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A simple adjustment of a soccer law by Ref. Bob


You might be interested in this attachment, dealing with your irritation about free kicks being delayed because the referee takes no action. It is what I and other instructors use in clinics.

Your comments are correct, by the way. Well done!

Best wishes,
Robert (Bob) Evans,
FIFA Referee 1979-88,
FIFA Referee Instructor 1990-92.
National Referee Instructor/Assessor.


(A few ideas for you to give your player-friends.)

1. Referee is setting the wall, and while he is doing so, another defender walks towards the ball. Referee does not keep his eye on the area around the ball, and so does nothing.

[Should be a caution]

2. The wall is set, but just as the referee is about to blow his whistle, a player from the defending side walks or slowly jogs from midfield right past the ball to join his other defenders. He effectively interrupts the taking of the kick.
[Should be a caution]

3. A defender picks up the ball after the whistle and walks away with it, finally tossing it to the referee, or to the area of the kick. LA do this a lot. Referee needs to see this early and shout for the ball, with a warning.
[at least a chewing-out]

4. After the whistle, a defender dribbles the ball a short distance away and then leaves it for his opponents to retrieve. Referee needs to react as in number 3.
[at least a chewing-out]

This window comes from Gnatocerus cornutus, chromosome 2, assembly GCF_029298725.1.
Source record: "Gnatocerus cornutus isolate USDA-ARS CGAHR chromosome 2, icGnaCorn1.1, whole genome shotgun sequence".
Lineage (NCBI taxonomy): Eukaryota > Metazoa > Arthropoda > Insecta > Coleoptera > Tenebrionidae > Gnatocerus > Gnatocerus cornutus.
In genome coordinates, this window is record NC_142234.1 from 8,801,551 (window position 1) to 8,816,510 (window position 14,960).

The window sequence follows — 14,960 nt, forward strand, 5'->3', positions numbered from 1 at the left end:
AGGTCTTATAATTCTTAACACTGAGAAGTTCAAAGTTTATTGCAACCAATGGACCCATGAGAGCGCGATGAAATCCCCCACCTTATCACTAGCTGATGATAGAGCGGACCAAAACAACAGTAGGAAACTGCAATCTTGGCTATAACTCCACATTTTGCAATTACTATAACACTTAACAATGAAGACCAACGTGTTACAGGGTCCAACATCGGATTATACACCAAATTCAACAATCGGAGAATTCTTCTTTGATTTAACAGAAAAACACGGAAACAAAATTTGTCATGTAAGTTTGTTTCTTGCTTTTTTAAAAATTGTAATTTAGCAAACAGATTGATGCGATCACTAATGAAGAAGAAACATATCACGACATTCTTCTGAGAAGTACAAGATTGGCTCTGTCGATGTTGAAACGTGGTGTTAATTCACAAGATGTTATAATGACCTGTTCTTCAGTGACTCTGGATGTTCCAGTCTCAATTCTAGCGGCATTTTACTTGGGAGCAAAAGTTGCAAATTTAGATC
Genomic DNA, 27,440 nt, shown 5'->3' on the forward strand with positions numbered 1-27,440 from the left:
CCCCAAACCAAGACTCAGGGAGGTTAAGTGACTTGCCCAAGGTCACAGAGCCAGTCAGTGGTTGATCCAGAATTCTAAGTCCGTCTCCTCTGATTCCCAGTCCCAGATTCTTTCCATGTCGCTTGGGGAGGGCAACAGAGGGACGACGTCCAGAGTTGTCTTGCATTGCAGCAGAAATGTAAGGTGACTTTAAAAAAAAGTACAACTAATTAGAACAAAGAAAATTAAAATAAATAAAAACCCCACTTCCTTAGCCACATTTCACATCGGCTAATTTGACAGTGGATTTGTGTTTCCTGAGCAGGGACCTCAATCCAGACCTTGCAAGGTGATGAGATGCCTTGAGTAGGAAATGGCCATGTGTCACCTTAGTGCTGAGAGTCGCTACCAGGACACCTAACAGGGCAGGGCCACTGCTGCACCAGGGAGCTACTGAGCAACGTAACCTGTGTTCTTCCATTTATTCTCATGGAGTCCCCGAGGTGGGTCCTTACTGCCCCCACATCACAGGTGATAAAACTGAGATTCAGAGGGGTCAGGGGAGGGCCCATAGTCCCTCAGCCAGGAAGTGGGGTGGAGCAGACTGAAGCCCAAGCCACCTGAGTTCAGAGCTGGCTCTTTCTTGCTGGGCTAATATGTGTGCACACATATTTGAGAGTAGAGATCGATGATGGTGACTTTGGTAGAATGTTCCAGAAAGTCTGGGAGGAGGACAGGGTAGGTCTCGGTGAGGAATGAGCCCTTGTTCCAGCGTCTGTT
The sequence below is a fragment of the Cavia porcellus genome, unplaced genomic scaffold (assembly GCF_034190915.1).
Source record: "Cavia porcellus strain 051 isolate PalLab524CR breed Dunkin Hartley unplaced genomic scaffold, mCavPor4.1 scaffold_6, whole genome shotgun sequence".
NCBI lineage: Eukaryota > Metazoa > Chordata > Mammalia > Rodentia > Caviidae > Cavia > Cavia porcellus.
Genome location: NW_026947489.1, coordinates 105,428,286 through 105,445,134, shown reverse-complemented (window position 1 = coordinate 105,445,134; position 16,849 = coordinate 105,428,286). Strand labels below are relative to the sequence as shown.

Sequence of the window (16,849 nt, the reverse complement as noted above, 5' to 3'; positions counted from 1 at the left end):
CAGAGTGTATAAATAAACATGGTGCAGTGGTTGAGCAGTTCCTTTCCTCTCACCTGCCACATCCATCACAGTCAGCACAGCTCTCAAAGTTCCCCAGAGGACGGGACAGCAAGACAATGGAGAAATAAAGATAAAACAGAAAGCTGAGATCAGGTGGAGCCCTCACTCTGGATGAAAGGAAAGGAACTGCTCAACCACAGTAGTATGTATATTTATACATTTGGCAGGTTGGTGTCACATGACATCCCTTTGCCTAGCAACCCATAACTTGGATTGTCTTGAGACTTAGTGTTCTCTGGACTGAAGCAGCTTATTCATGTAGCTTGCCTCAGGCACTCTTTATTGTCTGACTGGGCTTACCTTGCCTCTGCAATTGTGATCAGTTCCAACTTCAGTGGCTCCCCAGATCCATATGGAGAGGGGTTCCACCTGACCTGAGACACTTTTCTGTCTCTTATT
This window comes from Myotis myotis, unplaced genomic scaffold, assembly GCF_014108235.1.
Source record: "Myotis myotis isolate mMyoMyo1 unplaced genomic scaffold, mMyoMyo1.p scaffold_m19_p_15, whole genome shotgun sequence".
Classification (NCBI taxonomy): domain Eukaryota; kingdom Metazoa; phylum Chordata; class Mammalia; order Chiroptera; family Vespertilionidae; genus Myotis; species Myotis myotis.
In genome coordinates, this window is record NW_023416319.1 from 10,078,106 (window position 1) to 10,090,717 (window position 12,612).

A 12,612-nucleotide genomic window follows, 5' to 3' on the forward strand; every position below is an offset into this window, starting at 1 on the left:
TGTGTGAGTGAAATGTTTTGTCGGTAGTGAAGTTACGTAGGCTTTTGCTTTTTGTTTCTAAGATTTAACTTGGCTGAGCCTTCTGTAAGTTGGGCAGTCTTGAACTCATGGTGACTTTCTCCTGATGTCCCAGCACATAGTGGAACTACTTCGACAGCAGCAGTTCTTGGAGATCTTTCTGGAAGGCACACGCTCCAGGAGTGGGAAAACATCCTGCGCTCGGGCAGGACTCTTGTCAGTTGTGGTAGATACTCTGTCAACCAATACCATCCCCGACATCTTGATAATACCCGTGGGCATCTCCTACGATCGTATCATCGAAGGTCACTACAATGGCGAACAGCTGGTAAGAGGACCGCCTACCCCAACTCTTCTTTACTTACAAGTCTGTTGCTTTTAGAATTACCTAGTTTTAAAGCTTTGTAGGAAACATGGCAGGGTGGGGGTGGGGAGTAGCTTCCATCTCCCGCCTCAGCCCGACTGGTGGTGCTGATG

5. Referee is at the site of the free kick, and a defender comes to him to argue the decision, thereby delaying the kick. A variation is for the player to bring the ball and hand it to the referee, but the effect is the same – delay.
[at least a chewing-out]

6. Player who did the foul stays down at the site of the free kick, but gets up once enough defenders are back and there has been a delay.

[a chewing-out for feigning injury, or in an important tactical situation, a caution]

Basic points:

Referees have to be proactive, not just wait for the wall to form.

Referees have to look around the ball, as well as at the wall.

Referee has to see the attempts at delay early in the process and jump on it to make it clear what his attitude is about attempted delays. Too many referees are simply accepting the delays. They are not “enforcing the laws”.

Posted on 13 Jun 2007 by coachgianni
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